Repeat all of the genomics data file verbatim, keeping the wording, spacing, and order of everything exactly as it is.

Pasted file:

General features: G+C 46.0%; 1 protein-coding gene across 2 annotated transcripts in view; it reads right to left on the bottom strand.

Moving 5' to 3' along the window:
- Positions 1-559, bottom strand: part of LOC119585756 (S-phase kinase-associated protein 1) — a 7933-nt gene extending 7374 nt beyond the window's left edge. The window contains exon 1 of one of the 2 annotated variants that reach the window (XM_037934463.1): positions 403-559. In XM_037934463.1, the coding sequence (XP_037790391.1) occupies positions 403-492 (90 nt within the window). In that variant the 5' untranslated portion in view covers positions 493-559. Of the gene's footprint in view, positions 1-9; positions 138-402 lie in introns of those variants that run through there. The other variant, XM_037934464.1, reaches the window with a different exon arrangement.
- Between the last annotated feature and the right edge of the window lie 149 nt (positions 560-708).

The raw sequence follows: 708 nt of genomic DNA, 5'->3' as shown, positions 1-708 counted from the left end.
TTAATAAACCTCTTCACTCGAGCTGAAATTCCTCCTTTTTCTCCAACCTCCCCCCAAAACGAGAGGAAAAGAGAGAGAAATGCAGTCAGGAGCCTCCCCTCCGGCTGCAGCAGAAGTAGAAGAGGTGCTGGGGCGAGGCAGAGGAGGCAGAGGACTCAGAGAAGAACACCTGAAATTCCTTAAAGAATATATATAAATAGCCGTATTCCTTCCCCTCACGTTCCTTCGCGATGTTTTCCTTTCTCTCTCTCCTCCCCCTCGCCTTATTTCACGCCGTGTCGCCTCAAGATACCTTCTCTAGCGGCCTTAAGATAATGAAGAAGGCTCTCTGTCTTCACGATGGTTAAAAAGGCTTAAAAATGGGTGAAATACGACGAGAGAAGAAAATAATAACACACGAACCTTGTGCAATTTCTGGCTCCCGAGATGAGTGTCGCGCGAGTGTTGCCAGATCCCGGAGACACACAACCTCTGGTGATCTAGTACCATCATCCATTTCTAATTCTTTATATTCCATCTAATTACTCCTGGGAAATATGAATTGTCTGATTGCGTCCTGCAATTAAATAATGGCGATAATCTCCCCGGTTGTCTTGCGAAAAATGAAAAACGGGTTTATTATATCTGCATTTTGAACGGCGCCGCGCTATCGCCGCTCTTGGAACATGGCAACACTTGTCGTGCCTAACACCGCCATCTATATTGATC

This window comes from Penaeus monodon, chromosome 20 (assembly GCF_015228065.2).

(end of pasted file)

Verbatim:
General features: G+C 46.0%; 1 protein-coding gene across 2 annotated transcripts in view; it reads right to left on the bottom strand.

Moving 5' to 3' along the window:
- Positions 1-559, bottom strand: part of LOC119585756 (S-phase kinase-associated protein 1) — a 7933-nt gene extending 7374 nt beyond the window's left edge. The window contains exon 1 of one of the 2 annotated variants that reach the window (XM_037934463.1): positions 403-559. In XM_037934463.1, the coding sequence (XP_037790391.1) occupies positions 403-492 (90 nt within the window). In that variant the 5' untranslated portion in view covers positions 493-559. Of the gene's footprint in view, positions 1-9; positions 138-402 lie in introns of those variants that run through there. The other variant, XM_037934464.1, reaches the window with a different exon arrangement.
- Between the last annotated feature and the right edge of the window lie 149 nt (positions 560-708).

The raw sequence follows: 708 nt of genomic DNA, 5'->3' as shown, positions 1-708 counted from the left end.
TTAATAAACCTCTTCACTCGAGCTGAAATTCCTCCTTTTTCTCCAACCTCCCCCCAAAACGAGAGGAAAAGAGAGAGAAATGCAGTCAGGAGCCTCCCCTCCGGCTGCAGCAGAAGTAGAAGAGGTGCTGGGGCGAGGCAGAGGAGGCAGAGGACTCAGAGAAGAACACCTGAAATTCCTTAAAGAATATATATAAATAGCCGTATTCCTTCCCCTCACGTTCCTTCGCGATGTTTTCCTTTCTCTCTCTCCTCCCCCTCGCCTTATTTCACGCCGTGTCGCCTCAAGATACCTTCTCTAGCGGCCTTAAGATAATGAAGAAGGCTCTCTGTCTTCACGATGGTTAAAAAGGCTTAAAAATGGGTGAAATACGACGAGAGAAGAAAATAATAACACACGAACCTTGTGCAATTTCTGGCTCCCGAGATGAGTGTCGCGCGAGTGTTGCCAGATCCCGGAGACACACAACCTCTGGTGATCTAGTACCATCATCCATTTCTAATTCTTTATATTCCATCTAATTACTCCTGGGAAATATGAATTGTCTGATTGCGTCCTGCAATTAAATAATGGCGATAATCTCCCCGGTTGTCTTGCGAAAAATGAAAAACGGGTTTATTATATCTGCATTTTGAACGGCGCCGCGCTATCGCCGCTCTTGGAACATGGCAACACTTGTCGTGCCTAACACCGCCATCTATATTGATC

This window comes from Penaeus monodon, chromosome 20 (assembly GCF_015228065.2).